Jets’ Geno Smith does not receive “QB premium” in rookie contract

Brian McIntyre
Shutdown Corner

New York Jets second-round quarterback Geno Smith signed his four-year, $5.019 million rookie contract on Monday. With Smith changing agents after the draft — firing the experienced Jeff Nalley to join the relatively inexperienced Kim Miale at Roc Nation Sports, which is owned by Jay Z — his rookie contract is generating more interest than those signed by the other second-round picks in this year's draft.

According to a source with knowledge of Smith's contract, here's how it breaks down:

Signing bonus: $2,030,620

Base salaries:

2013: $405,000 - guaranteed for skill/injury/cap
2014: $633,164 - guaranteed for skill/injury/cap
2015: $585,000
2016: $675,000

Other compensation

2015: $276,328 workout bonus
2016: $414,491 workout bonus

Smith's signing bonus and fully guaranteed base salaries in each of the first two seasons are perfectly in line with his draft slot. In total, Smith's contract is worth $5,019,603 with $3,068,784 in guaranteed money. Both figures are standard, but it is somewhat interesting that Smith, who believed he should have been selected in Round 1 of the draft, did not receive a "quarterback premium" contract, which are deals where a quarterback obtains more guaranteed money and/or a larger total value contract from the team than a player at another position would have received in the same draft slot.

In 2011, quarterbacks Andy Dalton and Colin Kaepernick, the third and fourth picks in the second round, signed deals with slotted total values and signing bonuses. However, both quarterbacks received more guaranteed money than the first two picks of Round 2 as the Cincinnati Bengals and San Francisco 49ers fully guaranteed substantial portions of Dalton and Kaepernick's Year 3 base salaries.

Last year, Denver Broncos second-round quarterback Brock Osweiler received $1,937,433 in guaranteed money even though his draft slot called for guaranteed money in the $1.4 million range. Seattle Seahawks quarterback Russell Wilson did not receive additional guaranteed money in his rookie contract, but his outer year base salaries all exceed the league minimum and he has a base salary escalator available in 2014, so the total value of his contract came in higher than the seven non-quarterbacks chosen ahead of him in the third round of the 2012 draft. Philadelphia Eagles quarterback Nick Foles, also a 2012 third-rounder, has a contract with a total value higher than the nine non-quarterbacks selected ahead of him in last year's draft.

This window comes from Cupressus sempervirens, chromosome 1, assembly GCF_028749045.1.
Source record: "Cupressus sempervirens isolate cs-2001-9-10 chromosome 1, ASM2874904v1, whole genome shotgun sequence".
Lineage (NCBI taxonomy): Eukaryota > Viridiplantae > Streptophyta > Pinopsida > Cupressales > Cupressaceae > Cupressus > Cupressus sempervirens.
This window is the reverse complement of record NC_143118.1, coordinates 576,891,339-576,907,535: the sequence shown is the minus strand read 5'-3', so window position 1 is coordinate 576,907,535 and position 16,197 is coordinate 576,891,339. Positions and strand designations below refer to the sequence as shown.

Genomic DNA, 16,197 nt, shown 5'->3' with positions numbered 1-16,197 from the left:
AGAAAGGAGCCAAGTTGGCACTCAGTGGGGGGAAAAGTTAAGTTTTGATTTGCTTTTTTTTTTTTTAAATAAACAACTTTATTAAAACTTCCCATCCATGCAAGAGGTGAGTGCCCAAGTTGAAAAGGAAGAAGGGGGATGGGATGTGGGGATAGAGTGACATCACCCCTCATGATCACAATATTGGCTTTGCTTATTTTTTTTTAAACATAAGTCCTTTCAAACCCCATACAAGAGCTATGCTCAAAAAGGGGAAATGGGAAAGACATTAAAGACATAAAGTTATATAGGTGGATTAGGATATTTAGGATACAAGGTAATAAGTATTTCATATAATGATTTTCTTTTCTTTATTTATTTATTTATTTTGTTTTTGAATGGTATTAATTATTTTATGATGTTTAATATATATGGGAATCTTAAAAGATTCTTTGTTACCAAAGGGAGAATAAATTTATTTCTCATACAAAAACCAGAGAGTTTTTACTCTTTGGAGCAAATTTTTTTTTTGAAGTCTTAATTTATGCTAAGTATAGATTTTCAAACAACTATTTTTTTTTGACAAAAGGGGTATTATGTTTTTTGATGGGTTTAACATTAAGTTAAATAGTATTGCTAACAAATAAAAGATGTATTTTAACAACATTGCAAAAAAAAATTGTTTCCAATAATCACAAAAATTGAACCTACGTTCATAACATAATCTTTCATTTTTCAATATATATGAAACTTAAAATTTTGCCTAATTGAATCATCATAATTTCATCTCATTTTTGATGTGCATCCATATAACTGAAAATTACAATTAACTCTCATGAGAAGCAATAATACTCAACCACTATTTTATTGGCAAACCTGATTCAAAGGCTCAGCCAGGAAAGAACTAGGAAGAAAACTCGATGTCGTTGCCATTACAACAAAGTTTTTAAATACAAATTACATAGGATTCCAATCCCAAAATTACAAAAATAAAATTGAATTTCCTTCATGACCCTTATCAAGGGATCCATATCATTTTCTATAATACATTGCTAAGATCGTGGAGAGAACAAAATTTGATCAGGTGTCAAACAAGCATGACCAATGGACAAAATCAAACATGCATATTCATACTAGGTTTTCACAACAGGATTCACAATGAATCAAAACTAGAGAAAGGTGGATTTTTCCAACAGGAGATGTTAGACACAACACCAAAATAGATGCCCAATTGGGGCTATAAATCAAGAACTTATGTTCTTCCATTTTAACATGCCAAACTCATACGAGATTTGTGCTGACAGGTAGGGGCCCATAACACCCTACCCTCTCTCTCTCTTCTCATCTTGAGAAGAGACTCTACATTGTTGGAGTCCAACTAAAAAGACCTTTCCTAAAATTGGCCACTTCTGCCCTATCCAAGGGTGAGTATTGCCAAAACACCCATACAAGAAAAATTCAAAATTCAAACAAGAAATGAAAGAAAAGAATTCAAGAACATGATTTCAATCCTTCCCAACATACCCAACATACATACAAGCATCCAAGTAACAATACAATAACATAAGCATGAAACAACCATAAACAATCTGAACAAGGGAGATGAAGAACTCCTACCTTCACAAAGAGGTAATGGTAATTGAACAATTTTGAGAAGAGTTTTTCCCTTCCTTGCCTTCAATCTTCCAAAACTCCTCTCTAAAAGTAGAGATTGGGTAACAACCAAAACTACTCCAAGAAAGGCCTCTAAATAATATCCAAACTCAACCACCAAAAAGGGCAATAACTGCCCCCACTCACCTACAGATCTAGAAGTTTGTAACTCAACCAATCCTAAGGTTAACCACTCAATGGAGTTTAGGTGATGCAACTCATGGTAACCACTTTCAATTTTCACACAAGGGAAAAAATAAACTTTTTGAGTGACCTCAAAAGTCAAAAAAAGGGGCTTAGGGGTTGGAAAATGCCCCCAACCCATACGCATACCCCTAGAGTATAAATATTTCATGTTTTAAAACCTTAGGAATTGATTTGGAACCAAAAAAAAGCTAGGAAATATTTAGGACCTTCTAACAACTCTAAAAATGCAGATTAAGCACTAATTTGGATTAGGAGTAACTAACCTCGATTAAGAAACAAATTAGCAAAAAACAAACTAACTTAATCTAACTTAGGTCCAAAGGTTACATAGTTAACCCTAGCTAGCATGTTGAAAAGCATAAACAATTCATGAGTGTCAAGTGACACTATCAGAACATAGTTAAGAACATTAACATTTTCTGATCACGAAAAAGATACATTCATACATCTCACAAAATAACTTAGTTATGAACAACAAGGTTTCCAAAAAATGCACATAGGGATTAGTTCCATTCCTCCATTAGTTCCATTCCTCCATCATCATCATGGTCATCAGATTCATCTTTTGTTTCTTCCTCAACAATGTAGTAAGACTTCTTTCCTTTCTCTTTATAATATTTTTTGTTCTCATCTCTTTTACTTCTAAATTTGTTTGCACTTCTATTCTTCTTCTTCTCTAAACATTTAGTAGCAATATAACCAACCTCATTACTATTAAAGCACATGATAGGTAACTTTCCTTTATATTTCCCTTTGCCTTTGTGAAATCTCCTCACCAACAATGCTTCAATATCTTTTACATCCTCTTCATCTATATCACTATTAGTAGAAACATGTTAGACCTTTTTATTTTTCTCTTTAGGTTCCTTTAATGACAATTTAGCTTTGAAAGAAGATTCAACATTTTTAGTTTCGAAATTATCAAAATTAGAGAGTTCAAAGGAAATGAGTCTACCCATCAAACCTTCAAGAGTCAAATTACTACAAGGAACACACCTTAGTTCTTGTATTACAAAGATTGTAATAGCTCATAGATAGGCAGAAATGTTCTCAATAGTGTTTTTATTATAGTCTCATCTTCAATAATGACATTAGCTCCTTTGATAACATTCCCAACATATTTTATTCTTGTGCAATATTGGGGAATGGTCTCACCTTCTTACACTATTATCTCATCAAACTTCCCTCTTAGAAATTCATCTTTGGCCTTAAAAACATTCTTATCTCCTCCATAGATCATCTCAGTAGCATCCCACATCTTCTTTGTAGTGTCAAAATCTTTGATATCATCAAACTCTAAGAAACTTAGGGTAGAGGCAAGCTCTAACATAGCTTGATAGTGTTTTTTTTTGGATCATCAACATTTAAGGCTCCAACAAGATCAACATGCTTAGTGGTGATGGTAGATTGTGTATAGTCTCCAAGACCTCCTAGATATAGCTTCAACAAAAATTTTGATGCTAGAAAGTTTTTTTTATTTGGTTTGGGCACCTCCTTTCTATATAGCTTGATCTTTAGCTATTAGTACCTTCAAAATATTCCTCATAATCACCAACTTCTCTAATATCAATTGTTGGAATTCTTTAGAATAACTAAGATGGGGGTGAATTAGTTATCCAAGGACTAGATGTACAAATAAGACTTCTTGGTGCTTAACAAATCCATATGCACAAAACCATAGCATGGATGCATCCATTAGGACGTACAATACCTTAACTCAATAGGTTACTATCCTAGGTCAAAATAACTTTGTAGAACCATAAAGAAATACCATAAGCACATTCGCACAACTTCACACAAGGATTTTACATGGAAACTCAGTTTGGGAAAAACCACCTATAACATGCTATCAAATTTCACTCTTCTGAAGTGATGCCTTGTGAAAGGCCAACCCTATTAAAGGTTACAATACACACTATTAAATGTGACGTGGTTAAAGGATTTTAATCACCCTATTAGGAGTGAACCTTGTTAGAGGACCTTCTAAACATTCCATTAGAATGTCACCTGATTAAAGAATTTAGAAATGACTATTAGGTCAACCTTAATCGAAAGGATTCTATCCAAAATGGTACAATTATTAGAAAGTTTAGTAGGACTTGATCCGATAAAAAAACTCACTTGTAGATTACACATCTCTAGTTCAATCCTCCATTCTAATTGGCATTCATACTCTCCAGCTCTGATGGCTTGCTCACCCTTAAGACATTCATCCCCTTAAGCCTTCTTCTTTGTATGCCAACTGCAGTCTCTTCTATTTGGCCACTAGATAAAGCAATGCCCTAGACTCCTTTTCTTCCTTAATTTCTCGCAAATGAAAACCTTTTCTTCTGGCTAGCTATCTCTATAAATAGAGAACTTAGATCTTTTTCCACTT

"Quarterback premium" deals have occurred in 2013.

Tampa Bay Buccaneers third-round quarterback Mike Glennon received $637,500 in guaranteed money, which is what his slot called for. However, the total value of Glennon's deal is $3.104 million, which is higher than the nine non-quarterbacks drafted ahead of him. Eagles fourth-round quarterback Matt Barkley has an opportunity to earn nearly $60,000 more than the linebacker (Zaviar Gooden of the Tennessee Titans) chosen ahead of him in April through higher base salaries and workout bonuses in the outer years of his contract.

Smith's deal is not bad, but this is the only contract he is assured of signing and a little more fully guaranteed money would have made this contract look a lot better.

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